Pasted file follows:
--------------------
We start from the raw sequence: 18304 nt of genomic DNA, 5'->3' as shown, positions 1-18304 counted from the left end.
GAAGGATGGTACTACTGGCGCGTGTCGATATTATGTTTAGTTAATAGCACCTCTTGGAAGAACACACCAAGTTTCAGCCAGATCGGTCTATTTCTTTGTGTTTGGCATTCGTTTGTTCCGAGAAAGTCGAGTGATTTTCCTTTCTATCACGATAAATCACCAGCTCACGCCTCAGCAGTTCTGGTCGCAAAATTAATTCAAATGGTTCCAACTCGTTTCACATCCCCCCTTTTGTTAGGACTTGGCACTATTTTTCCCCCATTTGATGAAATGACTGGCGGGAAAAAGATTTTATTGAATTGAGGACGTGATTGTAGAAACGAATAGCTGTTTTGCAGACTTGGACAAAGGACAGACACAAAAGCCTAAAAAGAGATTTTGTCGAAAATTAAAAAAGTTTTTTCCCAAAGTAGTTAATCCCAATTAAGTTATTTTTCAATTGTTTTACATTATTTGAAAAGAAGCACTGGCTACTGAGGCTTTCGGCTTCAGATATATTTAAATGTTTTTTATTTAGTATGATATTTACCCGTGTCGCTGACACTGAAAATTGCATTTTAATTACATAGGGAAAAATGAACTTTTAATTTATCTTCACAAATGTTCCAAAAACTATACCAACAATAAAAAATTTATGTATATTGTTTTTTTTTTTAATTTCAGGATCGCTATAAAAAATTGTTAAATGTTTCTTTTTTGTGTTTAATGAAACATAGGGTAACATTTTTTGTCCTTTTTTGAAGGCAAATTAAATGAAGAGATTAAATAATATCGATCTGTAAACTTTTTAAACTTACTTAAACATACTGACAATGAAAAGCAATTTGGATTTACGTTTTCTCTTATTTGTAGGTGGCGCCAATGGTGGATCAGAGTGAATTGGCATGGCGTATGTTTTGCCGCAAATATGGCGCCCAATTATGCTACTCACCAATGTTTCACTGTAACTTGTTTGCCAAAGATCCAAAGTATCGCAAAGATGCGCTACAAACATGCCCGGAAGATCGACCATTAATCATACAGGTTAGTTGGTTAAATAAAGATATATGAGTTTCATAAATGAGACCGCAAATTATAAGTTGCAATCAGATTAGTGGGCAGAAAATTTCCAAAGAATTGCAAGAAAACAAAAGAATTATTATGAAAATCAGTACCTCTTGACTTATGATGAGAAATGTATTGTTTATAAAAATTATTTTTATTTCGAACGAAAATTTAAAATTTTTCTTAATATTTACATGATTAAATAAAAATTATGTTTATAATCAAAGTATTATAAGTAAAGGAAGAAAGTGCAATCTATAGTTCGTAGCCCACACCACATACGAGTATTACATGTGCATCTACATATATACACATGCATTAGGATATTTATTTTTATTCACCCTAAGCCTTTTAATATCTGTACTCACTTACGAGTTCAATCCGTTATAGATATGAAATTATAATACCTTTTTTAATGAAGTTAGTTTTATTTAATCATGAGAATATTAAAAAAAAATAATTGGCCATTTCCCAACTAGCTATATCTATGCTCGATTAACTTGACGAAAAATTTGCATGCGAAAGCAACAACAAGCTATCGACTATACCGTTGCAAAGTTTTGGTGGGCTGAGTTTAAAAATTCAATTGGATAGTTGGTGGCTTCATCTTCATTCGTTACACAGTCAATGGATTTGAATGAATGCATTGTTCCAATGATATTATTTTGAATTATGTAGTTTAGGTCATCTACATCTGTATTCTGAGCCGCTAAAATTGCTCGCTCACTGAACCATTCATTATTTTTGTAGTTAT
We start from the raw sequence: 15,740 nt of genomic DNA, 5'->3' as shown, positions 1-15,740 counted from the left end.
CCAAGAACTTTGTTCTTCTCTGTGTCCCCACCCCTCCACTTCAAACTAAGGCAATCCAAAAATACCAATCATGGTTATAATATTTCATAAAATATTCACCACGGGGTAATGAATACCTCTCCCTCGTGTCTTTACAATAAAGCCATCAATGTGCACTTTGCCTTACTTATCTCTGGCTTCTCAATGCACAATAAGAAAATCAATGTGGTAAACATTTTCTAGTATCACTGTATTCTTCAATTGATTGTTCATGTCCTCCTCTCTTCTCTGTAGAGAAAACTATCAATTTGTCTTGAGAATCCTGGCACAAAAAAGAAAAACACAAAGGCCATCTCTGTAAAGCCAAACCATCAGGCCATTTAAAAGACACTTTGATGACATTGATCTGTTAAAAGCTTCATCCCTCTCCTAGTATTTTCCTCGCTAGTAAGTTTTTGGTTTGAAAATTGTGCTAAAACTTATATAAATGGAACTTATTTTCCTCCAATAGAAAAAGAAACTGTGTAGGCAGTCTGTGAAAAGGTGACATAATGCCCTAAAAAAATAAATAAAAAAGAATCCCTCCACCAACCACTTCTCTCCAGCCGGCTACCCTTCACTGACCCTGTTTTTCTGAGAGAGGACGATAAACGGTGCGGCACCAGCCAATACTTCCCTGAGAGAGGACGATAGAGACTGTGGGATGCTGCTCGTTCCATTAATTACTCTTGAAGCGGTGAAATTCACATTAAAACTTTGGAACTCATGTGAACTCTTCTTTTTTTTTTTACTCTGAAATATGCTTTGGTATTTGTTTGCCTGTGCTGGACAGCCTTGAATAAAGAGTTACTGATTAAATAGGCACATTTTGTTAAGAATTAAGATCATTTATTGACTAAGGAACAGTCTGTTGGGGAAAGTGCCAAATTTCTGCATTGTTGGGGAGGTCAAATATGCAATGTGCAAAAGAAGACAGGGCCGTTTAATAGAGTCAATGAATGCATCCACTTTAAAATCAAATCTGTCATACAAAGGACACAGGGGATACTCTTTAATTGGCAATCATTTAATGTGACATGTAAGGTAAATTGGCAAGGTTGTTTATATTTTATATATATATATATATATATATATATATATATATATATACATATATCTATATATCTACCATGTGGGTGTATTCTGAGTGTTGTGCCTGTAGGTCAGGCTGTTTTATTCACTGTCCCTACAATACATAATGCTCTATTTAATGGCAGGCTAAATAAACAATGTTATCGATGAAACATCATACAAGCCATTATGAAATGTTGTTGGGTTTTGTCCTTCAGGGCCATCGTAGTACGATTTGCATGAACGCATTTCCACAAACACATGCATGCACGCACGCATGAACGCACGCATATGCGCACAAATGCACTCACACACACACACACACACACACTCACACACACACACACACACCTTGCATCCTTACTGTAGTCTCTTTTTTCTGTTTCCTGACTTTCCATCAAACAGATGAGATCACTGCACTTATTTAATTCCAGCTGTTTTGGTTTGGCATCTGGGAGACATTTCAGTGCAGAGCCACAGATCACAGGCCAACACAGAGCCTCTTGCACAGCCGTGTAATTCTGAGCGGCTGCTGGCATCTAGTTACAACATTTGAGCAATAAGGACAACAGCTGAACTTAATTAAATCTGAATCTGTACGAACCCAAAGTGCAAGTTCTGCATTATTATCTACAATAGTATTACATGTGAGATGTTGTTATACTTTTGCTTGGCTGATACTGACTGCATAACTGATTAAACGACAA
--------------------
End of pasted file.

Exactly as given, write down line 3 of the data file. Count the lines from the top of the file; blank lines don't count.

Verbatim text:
We start from the raw sequence: 15,740 nt of genomic DNA, 5'->3' as shown, positions 1-15,740 counted from the left end.